End of Watch Review

Photo from End of Watch / movieline.com

Review by Tyler Lamb.

End of Watch is a new movie from writer/director David Ayer (Training Day, The Fast and the Furious) starring Jake Gyllenhaal (Donnie Darko, Source Code) and Michael Peña (Crash, Lincoln Lawyer). The movie follows cops Brian Taylor (Gyllenhaal) and Mike Zavala (Peña) who work in the South Side department of the LAPD who seem to always get into the heat of all the action and are always trying to come out the heroes.

Photo from End of Watch / movieline.com

Writing a quick plot synopsis might be the hardest part about this review. I’m not sure if I just missed something, but it seemed that most of the things that happened in the movie were not connected at all. Yes, there were a few things obviously connected, but the events seemed to happen so far from each other that it was almost hard to realize they were related. The story about these characters was not bad, I was just waiting for a plot to start to get the movie rolling, which made the 109-minute runtime feel twice as long as that.

Another problem this movie seems to suffer from is an identity crisis. Ayer is trying to get across a gritty realism that these cops have to live by using the “found footage” style of shooting. This means that most of the footage in the movie is from a character’s actual camera. This is where the problem lies; notice I said MOST of the footage. For some reason half of the footage is clearly, and sometimes not so clearly, not from a character’s personal camera. I get the feeling Ayer called in sick a couple days, told a friend to cover, forgetting to mention that it’s supposed to be a found footage movie, and when Ayer got into the editing room and saw it said, “eh, whatever.” It makes you wonder why we are watching personal footage sometimes and why certain characters are filming all together. Yes, Gyllenhaal does get asked why he is carrying a camera around and he says something along the lines of “for my class.” This will be the ONLY time you hear a thing about Gyllenhaal’s character taking any sort of class. Also, this movie seems to cover a span of time of well over a year. How long is this class? Did he fail it or something? In all honesty, Ayer could have just had the character respond to the question with “because…uhhhh…plot device.”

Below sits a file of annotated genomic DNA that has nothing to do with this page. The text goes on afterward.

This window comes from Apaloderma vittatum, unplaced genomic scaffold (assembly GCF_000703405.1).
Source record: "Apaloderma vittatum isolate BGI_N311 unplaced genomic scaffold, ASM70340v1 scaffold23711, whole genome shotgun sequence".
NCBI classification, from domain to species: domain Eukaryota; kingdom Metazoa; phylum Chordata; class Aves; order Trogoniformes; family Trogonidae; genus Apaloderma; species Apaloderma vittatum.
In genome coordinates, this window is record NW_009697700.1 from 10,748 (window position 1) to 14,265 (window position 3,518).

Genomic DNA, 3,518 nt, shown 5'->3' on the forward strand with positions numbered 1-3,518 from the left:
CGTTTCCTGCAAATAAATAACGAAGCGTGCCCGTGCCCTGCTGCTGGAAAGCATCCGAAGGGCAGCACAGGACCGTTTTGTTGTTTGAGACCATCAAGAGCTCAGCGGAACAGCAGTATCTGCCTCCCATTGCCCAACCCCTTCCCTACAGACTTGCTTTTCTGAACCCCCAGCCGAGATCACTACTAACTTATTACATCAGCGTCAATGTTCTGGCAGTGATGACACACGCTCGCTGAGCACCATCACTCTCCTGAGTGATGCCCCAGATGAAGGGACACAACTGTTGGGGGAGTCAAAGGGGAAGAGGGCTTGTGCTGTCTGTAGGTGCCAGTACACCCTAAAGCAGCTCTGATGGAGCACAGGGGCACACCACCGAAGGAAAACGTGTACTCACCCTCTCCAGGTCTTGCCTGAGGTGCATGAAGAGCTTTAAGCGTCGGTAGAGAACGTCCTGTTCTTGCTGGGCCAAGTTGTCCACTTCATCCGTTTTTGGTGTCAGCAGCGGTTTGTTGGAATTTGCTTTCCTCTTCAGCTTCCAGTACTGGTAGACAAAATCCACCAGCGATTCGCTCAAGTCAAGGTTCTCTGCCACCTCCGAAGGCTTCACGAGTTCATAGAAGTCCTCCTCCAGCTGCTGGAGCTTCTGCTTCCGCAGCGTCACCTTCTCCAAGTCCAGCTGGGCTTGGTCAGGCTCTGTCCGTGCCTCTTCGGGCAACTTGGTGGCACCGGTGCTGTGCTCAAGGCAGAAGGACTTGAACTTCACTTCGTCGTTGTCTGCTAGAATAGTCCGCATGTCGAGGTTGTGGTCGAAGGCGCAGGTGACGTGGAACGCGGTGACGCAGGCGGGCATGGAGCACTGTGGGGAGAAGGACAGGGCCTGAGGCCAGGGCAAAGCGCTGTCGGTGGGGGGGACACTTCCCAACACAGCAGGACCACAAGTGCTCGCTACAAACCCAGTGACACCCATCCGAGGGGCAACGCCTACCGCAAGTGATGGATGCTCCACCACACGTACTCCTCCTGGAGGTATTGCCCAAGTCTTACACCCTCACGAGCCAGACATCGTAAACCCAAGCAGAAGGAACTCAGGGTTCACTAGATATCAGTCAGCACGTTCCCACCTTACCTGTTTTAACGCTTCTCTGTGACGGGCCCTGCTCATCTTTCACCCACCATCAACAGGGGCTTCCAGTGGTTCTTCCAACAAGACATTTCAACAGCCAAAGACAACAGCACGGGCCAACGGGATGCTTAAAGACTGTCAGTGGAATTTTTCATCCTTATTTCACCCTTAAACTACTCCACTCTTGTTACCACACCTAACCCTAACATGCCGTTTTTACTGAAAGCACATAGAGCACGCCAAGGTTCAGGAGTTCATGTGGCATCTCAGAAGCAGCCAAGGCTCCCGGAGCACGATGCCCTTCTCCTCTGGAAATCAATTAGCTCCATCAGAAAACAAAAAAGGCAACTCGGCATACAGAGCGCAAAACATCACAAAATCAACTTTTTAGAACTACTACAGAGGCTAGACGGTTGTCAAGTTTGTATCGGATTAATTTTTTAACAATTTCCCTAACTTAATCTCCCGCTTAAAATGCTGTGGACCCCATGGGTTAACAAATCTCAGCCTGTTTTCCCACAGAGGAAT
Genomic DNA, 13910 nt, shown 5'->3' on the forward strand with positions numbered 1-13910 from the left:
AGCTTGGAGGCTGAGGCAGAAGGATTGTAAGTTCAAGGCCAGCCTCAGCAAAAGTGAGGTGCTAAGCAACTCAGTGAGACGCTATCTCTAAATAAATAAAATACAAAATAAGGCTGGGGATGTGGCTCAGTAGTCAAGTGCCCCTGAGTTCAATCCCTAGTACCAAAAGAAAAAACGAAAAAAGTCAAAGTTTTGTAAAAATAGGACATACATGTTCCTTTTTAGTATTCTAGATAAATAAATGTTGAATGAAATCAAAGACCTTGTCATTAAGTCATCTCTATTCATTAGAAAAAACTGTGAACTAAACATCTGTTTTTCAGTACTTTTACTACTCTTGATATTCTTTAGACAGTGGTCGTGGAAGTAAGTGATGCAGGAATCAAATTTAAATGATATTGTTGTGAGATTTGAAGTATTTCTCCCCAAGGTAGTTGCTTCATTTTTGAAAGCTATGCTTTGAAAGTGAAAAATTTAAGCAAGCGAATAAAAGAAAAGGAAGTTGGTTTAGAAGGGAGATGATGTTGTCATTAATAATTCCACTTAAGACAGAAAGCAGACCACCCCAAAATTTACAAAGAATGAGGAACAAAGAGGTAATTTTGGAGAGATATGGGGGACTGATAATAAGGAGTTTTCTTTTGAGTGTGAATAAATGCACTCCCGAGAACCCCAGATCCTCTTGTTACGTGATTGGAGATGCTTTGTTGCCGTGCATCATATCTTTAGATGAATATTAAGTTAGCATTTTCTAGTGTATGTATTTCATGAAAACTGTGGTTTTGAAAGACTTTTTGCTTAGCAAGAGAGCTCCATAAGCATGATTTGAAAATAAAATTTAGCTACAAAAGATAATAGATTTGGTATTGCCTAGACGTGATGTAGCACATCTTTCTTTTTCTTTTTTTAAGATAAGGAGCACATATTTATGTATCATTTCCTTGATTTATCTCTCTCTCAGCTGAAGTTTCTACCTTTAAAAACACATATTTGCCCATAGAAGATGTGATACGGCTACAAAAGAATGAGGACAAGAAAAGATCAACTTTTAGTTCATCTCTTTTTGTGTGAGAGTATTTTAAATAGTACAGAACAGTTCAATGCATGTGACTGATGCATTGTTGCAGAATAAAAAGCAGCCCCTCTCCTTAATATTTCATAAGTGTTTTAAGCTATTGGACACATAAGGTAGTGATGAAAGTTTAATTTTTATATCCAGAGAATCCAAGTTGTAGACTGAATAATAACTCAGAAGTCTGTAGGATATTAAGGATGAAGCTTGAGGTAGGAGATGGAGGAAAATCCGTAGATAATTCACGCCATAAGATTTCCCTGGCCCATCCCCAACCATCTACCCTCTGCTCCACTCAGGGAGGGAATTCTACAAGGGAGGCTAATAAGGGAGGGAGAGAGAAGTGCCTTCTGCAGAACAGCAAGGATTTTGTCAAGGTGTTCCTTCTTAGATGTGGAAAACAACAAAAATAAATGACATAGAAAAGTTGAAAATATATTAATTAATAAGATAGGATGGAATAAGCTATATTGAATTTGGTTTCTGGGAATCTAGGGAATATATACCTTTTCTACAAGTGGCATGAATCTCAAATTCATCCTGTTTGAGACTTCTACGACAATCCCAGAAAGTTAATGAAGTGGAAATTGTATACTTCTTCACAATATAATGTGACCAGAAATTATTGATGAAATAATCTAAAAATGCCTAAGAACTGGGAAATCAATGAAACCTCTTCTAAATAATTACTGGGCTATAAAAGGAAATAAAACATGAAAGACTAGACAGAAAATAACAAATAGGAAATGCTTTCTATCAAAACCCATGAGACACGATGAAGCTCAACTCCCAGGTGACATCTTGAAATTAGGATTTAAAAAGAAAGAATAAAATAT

Now, given the spotty script and directing, Gyllenhaal and Peña deliver great performances. This is the only, and I mean only, redeeming quality of the movie. Their chemistry is so believable as not only co-workers but as best friends that sometimes it feels like they are just filming the two talking to each other. They do a great job in getting across this gritty realism that I’m sure Ayer was aiming for, but failed to himself. Unfortunately, their performances were not enough to save the movie from its overall poor delivery.

Director-David Ayer

Starring-Jack Gyllenhaal, Michael Peña, Anna Kendrick


*1/2 out of 4